Pressure Rookie Quarterback
After having a tough time against Josh McCown the last few matchups with Cleveland, the Ravens will face a new quarterback this time. Rookie Cody Kessler will get the start for the Browns as they're trying to find out if he could be the team's long-term answer at the position. Kessler has yet to win a game since taking the starting job, but he has been efficient at the position. He's thrown just one interception compared to five touchdowns, and he's completing 67.5 percent of his passes. The Ravens have a good history against rookie signal callers, and they will want to crank up the pass rush to make Kessler uncomfortable. This will be Kessler's first time playtime in a primetime environment, and the veteran Ravens defense hopes to force him into a few mistakes.
Stop Big-Play Receivers
The Ravens know the Browns are capable of putting up points in a hurry, as illustrated by Cleveland jumping out to a 20-0 lead in Week 2. Rookie receiver Corey Coleman was a big reason for that early scoring barrage, as he finished the game with five catches for 104 yards and two scores. Coleman won't catch anyone by surprise this week, and the Ravens are also well aware of Cleveland's other big-play receiver Terrelle Pryor. The converted quarterback leads the Browns with 579 receiving yards and four touchdowns, and cornerback Jimmy Smith will likely shoulder most of the responsibility in stopping him. Ravens rookie cornerback Tavon Young is likely to draw the assignment of defending Coleman much of the game, which is a change from having Shareece Wright on him in the earlier meeting.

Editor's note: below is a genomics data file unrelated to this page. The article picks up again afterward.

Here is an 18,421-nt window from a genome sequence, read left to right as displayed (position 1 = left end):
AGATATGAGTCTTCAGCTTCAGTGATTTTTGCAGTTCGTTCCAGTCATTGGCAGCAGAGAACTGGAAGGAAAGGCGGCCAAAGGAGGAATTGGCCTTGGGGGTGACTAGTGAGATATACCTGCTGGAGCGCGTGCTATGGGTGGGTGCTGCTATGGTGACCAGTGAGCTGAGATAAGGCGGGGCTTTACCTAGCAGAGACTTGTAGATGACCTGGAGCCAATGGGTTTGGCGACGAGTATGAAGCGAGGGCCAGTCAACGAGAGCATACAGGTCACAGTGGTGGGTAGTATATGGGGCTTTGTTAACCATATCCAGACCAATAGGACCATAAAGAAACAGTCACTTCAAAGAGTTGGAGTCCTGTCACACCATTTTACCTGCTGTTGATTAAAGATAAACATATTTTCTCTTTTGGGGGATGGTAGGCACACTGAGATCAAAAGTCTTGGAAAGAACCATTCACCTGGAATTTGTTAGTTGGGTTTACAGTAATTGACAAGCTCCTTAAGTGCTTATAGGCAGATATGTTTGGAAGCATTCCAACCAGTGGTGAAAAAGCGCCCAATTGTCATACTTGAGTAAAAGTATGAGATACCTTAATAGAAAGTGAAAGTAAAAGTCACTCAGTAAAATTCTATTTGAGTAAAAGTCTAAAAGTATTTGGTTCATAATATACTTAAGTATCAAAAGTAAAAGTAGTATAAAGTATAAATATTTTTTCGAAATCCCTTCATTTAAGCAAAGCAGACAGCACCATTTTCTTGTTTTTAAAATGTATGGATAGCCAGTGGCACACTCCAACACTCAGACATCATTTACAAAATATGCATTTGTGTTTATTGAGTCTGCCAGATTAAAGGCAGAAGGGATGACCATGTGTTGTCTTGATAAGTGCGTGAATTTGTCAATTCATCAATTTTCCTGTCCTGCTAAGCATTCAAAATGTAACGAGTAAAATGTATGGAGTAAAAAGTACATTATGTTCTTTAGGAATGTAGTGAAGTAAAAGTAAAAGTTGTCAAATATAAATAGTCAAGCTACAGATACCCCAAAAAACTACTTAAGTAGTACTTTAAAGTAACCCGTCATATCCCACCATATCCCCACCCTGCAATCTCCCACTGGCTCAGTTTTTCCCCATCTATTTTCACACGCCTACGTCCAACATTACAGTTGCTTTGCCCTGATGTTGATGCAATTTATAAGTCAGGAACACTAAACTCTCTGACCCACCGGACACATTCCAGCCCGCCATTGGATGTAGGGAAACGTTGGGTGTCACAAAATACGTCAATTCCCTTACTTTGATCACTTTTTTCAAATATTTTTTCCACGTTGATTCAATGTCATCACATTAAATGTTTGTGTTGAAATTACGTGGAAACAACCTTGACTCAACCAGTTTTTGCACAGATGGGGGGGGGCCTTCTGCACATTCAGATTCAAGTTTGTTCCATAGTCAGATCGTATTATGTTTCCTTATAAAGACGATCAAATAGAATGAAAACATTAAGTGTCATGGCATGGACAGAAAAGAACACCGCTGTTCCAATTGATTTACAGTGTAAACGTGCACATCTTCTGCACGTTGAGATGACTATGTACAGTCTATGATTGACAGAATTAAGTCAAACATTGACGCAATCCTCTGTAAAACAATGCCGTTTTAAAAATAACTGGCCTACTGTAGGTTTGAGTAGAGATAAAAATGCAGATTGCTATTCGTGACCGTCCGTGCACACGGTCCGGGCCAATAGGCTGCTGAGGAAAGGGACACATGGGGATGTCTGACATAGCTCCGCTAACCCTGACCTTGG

Offense Needs To Get In Rhythm
The struggles of the offense have been a story all season, but this week is an opportunity for the group to get on track. Cleveland has the NFL's 31st-ranked defense (allowing 421.7 yards per game) and the Ravens have the 27th-ranked offense (325.1 yards per game), so something has to give. Head Coach John Harbaugh said this week that "we're making progress in many areas," and the Ravens hope they can show that development in a tangible way. The good news is that the offensive line may play its second game back at full strength (as long as right guard Marshal Yanda is active), which could open holes on the ground and give Flacco more time tin the passing game. This week could also be a good chance to get the running game going, as the Brown give up an average of 146.4 yards per game on the ground.
Will Ravens Test Haden?
Browns cornerback Joe Haden is always a tough player to beat, and he showed that by coming up with a pair of interceptions earlier in the season. Haden has picked off Flacco four times in his career, more than any other quarterback. Flacco regularly says that he's not too concerned with which defender is on a particular receiver, and it will be interesting to see if he throws away from Haden's direction.
How Ravens Handle Primetime Atmosphere
This game will be the first time the Ravens step under the lights for a primetime matchup. Playing at night in front of a national TV audience can bring some added pressure, and the young players have to appropriately handle that situation. "It is going to be electric," veteran safety Eric Weddle said. "We have to control ourselves, control our emotions and go out and play a great game, great team ball, rely on each other and go get a win."